This article was originally written by Charlie Green and appeared in The Daily Iowan on October 15, 2015. It has been republished with the author’s permission.
Iowa’s defensive standout may be done as a Hawkeye, but a long career at the next level could be in his future.
The momentum and excitement surrounding Iowa’s 6-0 start hit a speed bump Oct. 10 with the news that star defensive end Drew Ott had suffered a torn ACL.
Ott’s season — one already limited by an elbow injury — ended before it really even began. With it went his career as a Hawkeye.
At his Tuesday press conference, head coach Kirk Ferentz repeated a message he had for NFL scouts.
“The one thing I’ve told them about Drew, all year long, is he’s better than you think he is,” he said. “There are some players I can describe that way.”
One of those players is Aaron Kampman, who played for Iowa from 1998-2001. Kampman became an all-conference player by the time he was finished, but his accomplishments didn’t get him much attention from NFL front offices
“I’ll go back to Aaron Kampman, for whatever reason, didn’t get invited to the combine,” Ferentz said. “I’ve never called the combine, I’ve coached for a while, but I did that year and told the guy they were making a mistake.”
A couple of months later, the Green Bay Packers called his name in the fifth round of the 2002 NFL draft, and over the next 10 years, Kampman established himself as one of the best defensive ends in Packer history.
The parallels between him and Ott are obvious. The two are the same height, virtually the same weight, and play the same position.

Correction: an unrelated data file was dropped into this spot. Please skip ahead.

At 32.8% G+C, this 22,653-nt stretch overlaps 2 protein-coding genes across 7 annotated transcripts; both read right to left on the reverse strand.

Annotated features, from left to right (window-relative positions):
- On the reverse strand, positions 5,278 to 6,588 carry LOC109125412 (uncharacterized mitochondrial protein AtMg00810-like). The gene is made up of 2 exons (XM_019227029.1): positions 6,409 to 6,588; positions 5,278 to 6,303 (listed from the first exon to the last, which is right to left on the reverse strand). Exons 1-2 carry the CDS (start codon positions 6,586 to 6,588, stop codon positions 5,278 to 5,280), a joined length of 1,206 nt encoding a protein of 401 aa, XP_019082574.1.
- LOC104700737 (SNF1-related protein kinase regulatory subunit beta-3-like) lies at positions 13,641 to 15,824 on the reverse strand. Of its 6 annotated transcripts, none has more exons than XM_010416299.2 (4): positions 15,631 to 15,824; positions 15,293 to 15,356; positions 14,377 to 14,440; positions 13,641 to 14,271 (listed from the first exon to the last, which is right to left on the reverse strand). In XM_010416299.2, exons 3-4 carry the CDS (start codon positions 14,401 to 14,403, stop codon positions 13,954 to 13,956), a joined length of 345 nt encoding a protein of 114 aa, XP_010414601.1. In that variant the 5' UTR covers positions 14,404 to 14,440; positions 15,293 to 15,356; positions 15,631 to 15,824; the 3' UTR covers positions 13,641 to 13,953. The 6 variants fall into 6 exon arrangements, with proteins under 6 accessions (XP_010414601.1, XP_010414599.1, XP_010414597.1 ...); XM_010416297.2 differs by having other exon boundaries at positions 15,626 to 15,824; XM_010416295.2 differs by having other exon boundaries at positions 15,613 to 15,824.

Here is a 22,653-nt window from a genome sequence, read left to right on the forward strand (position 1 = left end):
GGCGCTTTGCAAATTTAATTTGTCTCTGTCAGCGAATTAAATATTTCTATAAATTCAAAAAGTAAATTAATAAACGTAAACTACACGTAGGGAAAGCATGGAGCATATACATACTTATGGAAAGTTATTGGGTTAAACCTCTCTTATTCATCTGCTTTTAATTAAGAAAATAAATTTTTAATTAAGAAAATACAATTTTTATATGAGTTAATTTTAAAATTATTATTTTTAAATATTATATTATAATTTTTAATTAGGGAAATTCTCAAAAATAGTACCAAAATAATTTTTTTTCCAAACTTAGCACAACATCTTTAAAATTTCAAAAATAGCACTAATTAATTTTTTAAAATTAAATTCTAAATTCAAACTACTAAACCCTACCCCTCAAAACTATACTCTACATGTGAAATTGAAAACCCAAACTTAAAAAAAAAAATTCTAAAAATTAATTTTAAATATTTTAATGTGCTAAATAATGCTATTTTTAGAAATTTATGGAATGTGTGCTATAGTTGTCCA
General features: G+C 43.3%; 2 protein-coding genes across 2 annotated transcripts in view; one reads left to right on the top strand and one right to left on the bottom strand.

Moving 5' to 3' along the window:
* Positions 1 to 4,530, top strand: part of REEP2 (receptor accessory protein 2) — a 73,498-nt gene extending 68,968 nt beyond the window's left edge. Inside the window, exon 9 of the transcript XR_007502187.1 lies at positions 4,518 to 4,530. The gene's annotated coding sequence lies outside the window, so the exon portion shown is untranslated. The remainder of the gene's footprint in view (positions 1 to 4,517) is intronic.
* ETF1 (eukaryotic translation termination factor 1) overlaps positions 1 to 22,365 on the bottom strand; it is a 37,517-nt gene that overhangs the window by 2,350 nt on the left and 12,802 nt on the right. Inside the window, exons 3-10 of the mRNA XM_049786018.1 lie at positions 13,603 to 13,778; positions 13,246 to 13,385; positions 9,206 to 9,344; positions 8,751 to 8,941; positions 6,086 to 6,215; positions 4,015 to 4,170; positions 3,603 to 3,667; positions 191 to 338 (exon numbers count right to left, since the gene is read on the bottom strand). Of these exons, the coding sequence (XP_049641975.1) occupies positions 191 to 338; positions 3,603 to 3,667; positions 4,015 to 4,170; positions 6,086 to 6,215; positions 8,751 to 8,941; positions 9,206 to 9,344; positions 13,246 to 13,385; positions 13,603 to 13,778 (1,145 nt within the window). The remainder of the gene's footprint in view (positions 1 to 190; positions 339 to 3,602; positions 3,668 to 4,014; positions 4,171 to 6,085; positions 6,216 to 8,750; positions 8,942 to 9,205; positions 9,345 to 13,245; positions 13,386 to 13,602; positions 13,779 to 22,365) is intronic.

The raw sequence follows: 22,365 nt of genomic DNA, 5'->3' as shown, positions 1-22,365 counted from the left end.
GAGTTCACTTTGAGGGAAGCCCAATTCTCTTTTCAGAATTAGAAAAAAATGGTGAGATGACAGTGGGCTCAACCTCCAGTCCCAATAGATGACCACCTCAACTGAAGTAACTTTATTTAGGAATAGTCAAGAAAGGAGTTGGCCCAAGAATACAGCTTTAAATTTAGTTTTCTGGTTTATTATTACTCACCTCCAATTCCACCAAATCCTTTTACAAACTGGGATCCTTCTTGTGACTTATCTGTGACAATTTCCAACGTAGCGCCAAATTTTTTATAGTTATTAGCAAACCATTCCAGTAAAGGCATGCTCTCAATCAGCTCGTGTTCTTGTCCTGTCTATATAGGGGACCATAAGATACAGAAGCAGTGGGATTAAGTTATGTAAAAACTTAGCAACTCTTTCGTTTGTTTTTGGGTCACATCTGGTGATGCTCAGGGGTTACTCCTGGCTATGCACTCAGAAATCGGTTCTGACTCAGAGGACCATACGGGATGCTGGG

According to CBS Sports NFL draft scout Dane Brugler, Ott entered the season viewed primarily as a late-round prospect but steadily moved into the mid-round range. With the draft set to begin in late April, Ott has ample time to rehabilitate his knee. And in today’s age of modern medicine, surgery, and rehab practices, the injury is not quite as debilitating in the long term as it once was.
“Obviously, the ACL tear is a setback and unfortunate for the player,” Brugler said. “But with plenty of time between now and the draft process, Ott has time to rehab the knee and prove to teams he’s fully healthy in the spring. And as long as he does that, he should regain his draft status as a mid-round player.”
Brugler’s assessment of Ott as a player is positive overall. He credits the end with strong hands and controlled athleticism at the point of attack. Snap anticipation and momentum created by a quick first step make him effective against the run and as a pass rusher. He also doesn’t allow blockers to hold him down for long.
One of the negatives Brugler sees is that Ott is late to find the ball at times and has to use his aggressive nature to be a more consistent finisher.
Either way, he’ll likely be playing on Sundays in the near future assuming the knee heals properly.
“It’s not going to derail him,” Ferentz said. “He’ll get an opportunity, and he’ll do very well. I’ll be shocked if he’s not on somebody’s roster a year from now.”
The loss of Ott hurts the Hawks physically, mentally, and, perhaps most of all, emotionally. The senior embodied everything the program hopes to encompass.
Growing up on a farm in Nebraska, his country roots characterized him in his time at Iowa.
Away from the game, he ate raw eggs — shell included. He rode his moped down the back roads of Iowa and Nebraska 12 hours to his childhood home. He won hay-bale tosses in Solon, wearing overalls.
On the field, and in his preparation, teammates and coaches speak of his unmatched work ethic and attitude. Quiet in front of the media, Ott’s focus revolved around his role on the team, which in 2015 was quite large.
Ott’s days of college football are in the past. His days as a pro aren’t far around the corner.
All it takes is a look back at Kampman, who made two Pro Bowls, one All-Pro team, and played 10 years at the highest level of the game after few believed he could.
“Drew’s a guy who doesn’t fear anything,” teammate Parker Hesse said. “Whatever obstacle is in his path, he’s not going to be afraid to take it on.”